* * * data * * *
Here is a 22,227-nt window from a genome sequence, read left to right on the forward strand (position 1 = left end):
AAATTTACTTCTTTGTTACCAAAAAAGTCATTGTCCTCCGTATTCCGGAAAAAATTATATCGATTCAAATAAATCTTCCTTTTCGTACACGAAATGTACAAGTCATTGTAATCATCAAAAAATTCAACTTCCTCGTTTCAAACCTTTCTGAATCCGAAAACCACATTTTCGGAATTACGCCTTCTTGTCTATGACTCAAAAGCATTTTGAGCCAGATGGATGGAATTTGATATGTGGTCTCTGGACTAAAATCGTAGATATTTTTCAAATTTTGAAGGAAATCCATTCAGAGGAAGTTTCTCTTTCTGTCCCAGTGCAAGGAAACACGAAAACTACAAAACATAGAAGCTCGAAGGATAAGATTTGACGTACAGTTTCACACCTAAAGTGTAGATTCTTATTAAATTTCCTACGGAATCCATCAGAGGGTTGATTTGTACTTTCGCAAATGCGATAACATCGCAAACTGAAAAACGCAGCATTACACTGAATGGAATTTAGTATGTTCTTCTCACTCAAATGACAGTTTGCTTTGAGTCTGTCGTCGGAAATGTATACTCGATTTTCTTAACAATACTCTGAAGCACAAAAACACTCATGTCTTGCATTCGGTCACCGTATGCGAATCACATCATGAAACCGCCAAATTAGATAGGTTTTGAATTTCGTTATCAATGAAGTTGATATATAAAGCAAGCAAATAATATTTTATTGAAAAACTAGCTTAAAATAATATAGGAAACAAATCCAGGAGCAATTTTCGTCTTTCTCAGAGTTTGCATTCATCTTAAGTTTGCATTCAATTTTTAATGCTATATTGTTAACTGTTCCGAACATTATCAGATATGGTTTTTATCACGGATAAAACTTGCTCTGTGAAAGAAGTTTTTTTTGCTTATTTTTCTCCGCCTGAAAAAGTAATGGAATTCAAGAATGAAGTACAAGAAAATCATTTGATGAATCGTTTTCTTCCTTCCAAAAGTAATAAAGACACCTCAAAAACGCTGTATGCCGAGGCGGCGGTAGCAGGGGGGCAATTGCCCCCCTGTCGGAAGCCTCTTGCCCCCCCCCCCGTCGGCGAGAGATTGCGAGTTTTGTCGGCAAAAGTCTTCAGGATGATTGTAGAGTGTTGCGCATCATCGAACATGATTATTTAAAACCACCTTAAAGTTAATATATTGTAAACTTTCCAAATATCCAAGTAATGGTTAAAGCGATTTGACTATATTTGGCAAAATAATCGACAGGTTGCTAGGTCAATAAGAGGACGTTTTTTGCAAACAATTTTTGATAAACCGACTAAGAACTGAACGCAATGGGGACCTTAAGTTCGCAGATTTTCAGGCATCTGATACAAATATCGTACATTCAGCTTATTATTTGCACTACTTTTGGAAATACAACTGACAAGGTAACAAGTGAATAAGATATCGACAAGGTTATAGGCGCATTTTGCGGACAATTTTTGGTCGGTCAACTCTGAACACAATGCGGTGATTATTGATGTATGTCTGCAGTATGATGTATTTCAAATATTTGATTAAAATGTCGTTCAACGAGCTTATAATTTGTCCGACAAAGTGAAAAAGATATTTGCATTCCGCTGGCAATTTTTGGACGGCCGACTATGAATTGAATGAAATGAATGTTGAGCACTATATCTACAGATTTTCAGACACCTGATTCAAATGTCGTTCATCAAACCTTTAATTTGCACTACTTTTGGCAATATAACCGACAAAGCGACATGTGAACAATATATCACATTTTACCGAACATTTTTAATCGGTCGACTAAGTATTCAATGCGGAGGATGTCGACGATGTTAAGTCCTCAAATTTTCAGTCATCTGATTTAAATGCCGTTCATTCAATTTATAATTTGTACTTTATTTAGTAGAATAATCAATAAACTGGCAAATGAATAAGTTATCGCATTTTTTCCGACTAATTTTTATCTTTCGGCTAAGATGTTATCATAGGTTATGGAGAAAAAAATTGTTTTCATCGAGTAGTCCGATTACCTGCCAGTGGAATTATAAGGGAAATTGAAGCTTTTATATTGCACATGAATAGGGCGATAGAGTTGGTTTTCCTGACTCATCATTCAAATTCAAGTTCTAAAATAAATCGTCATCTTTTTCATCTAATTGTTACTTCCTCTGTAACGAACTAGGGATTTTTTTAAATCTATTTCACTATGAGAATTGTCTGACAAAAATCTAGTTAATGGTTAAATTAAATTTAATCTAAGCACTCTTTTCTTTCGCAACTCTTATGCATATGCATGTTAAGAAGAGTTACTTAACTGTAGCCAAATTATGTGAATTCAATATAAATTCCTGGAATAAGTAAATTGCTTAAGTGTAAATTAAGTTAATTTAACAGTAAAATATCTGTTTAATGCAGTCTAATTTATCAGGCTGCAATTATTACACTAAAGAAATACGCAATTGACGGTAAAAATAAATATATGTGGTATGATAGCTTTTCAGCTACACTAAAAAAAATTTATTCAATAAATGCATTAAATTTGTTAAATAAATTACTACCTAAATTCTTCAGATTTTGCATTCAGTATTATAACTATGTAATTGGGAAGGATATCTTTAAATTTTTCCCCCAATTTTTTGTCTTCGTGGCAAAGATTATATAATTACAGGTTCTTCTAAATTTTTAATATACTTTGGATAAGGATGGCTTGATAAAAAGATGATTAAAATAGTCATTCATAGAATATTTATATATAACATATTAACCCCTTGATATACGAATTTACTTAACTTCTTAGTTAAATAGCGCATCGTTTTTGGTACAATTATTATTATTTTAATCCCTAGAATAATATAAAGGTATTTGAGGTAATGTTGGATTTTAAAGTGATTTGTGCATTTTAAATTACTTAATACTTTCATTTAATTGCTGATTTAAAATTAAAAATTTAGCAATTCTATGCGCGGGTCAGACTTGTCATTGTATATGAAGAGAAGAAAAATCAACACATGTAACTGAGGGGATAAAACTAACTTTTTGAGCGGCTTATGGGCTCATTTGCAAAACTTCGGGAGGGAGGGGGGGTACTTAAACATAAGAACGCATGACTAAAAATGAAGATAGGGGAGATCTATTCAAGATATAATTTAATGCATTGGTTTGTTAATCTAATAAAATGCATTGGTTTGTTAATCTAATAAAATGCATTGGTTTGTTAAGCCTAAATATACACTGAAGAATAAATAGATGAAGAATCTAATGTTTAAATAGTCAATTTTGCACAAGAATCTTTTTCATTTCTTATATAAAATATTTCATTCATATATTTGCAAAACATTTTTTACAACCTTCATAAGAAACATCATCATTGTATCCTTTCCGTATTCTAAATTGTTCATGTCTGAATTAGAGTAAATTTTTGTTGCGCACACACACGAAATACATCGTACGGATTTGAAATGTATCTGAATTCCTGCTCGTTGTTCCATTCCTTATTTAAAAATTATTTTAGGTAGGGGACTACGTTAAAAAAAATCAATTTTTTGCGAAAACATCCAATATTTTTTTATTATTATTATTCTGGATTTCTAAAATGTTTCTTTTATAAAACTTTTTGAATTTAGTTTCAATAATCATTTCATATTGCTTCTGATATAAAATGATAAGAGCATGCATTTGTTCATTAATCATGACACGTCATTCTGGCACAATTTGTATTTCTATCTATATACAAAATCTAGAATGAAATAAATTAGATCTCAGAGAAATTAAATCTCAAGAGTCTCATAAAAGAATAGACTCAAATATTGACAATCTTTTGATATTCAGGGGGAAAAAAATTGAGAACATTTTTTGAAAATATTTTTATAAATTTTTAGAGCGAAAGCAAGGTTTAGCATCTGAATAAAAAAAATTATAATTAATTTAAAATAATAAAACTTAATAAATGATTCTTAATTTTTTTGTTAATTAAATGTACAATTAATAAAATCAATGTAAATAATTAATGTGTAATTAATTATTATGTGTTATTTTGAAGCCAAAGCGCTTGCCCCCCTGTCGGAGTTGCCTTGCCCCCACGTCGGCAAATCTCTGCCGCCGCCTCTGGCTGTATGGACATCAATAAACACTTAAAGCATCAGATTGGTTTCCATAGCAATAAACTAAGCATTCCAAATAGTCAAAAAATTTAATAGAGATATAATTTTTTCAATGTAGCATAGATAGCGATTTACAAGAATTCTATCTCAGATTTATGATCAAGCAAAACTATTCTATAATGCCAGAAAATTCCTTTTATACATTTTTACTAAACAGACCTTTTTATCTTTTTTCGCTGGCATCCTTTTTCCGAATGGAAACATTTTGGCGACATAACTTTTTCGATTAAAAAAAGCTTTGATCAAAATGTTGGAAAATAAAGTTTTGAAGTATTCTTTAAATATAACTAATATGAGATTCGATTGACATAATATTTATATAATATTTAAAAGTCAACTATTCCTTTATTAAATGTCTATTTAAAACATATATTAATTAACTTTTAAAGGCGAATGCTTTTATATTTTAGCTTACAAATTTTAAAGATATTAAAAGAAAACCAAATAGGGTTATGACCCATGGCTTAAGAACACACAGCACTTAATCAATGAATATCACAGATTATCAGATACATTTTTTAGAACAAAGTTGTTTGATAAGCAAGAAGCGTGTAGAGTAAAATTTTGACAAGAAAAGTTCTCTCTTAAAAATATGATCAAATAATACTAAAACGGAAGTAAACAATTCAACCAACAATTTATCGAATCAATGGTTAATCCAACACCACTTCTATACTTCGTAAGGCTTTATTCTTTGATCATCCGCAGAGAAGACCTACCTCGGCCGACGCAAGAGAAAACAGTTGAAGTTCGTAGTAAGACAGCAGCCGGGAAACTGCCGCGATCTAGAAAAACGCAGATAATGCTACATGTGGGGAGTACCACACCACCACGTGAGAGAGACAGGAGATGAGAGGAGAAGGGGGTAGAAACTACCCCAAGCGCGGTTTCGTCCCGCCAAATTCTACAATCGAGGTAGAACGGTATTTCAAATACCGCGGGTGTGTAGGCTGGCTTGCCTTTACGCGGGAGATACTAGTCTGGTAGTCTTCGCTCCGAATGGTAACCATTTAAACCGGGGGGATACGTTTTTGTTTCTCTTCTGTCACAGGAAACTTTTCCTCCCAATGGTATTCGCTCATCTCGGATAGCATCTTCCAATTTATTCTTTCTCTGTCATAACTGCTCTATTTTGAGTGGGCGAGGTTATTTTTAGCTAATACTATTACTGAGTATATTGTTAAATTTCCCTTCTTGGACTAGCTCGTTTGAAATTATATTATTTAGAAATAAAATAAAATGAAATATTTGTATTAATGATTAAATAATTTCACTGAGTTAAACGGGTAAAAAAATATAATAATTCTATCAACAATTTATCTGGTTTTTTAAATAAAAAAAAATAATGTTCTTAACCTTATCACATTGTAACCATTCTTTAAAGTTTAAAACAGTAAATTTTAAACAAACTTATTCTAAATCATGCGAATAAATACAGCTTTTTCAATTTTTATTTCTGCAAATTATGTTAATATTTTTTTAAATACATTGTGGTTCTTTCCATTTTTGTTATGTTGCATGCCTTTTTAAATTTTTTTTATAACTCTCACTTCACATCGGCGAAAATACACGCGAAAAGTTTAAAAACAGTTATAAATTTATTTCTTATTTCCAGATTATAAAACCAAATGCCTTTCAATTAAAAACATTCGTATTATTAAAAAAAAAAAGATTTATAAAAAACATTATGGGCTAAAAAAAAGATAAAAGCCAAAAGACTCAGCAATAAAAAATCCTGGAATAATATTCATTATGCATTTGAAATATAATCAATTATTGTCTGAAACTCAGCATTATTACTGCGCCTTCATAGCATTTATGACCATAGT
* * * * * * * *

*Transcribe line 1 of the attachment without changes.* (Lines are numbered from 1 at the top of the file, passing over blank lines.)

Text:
Here is a 22,227-nt window from a genome sequence, read left to right on the forward strand (position 1 = left end):